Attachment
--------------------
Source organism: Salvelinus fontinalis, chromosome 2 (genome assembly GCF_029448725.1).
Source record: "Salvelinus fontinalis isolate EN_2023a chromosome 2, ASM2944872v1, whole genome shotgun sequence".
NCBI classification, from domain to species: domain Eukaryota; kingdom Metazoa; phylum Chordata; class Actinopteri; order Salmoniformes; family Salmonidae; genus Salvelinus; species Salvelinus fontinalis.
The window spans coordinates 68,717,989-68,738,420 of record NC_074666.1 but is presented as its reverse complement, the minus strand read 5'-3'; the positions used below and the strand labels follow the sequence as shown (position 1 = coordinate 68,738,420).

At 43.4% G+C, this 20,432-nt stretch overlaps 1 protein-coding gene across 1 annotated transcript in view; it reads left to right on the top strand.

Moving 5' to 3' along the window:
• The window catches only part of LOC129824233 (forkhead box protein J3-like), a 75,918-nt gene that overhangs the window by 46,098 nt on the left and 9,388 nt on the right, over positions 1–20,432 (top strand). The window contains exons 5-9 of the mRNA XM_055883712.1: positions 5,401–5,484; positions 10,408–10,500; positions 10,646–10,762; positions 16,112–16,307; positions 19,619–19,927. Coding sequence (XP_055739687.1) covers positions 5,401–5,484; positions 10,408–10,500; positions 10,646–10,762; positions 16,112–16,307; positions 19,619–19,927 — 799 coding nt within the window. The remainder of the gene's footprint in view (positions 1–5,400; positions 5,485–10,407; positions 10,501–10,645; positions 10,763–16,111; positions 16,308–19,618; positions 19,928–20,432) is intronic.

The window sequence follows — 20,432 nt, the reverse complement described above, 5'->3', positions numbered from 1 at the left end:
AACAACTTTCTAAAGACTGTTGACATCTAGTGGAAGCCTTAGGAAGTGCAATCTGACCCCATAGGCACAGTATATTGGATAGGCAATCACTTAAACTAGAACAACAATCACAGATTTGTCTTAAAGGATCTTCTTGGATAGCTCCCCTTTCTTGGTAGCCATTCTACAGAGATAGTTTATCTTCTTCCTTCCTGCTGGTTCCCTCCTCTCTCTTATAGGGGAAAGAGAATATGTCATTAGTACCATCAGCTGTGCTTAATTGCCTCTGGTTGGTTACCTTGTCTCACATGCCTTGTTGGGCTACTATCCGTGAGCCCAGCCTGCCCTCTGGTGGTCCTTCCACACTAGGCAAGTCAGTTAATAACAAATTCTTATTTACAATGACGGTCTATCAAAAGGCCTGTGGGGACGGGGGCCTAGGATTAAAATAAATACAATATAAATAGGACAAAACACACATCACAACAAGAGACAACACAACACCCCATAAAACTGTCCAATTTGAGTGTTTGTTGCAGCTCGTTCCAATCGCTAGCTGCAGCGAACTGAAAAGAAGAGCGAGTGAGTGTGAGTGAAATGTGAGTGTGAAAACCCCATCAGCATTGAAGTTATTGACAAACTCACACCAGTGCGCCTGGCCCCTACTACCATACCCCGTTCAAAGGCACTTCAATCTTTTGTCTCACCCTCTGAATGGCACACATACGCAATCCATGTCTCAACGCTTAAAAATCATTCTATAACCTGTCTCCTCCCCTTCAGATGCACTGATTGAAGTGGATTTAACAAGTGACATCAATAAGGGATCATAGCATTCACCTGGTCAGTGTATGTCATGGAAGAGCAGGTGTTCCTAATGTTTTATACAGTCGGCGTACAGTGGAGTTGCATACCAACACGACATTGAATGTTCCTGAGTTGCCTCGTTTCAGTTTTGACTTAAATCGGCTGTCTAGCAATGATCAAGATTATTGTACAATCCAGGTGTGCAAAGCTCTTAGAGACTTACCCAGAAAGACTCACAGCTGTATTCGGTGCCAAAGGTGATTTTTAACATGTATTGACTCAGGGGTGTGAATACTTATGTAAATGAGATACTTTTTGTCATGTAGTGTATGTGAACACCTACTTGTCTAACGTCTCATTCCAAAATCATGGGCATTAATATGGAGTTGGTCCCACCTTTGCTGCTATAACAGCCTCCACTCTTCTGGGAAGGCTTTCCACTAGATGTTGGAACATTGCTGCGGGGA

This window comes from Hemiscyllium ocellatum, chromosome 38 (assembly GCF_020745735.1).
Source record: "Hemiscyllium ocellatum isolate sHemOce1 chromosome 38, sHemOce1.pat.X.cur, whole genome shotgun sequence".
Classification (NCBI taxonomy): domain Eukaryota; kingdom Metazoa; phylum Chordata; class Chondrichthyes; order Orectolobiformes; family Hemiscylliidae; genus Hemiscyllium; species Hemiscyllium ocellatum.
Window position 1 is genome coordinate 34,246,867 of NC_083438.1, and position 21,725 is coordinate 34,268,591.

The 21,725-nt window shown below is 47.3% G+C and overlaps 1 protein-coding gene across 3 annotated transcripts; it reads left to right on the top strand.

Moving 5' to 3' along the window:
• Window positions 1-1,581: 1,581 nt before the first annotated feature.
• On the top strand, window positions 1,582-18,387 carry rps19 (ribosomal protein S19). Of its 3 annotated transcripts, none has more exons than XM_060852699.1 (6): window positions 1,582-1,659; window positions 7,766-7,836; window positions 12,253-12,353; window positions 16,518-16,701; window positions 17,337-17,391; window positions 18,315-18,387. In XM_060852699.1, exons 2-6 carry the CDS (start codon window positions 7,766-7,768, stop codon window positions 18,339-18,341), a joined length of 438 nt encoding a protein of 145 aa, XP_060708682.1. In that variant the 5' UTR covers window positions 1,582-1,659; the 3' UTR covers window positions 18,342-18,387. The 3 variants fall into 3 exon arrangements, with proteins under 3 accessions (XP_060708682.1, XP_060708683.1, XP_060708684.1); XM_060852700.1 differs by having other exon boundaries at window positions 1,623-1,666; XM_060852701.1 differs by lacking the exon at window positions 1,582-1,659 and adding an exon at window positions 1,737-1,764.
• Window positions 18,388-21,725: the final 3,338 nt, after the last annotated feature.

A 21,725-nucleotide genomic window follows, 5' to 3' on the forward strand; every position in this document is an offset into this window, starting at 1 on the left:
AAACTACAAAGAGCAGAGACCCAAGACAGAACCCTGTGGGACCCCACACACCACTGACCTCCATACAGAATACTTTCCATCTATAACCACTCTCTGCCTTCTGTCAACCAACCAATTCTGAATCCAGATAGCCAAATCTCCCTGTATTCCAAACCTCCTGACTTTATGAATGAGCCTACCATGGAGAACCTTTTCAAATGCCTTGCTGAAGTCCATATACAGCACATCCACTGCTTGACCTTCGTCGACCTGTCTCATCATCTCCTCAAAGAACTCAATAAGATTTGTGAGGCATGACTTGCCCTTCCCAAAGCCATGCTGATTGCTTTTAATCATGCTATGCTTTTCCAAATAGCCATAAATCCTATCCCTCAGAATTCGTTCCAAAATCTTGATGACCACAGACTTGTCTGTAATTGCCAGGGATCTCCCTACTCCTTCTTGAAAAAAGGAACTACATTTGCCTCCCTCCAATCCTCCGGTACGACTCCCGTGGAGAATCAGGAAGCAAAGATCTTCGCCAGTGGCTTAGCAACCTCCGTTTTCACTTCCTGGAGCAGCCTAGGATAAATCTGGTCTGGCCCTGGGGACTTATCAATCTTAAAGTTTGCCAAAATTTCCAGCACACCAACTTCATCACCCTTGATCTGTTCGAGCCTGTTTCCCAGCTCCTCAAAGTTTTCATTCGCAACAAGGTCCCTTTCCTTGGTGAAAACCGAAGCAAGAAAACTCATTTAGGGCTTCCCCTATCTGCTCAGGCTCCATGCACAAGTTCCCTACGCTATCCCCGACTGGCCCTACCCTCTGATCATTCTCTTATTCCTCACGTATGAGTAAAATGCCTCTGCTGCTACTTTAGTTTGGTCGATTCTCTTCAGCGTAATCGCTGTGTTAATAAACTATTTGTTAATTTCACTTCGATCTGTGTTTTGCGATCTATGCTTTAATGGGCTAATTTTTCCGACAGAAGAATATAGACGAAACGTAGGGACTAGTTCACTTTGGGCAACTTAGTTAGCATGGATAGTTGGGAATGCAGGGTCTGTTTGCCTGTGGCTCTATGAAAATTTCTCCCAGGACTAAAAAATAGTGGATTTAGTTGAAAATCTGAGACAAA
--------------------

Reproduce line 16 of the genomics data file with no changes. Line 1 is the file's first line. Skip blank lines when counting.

• Window positions 1-1,581: 1,581 nt before the first annotated feature.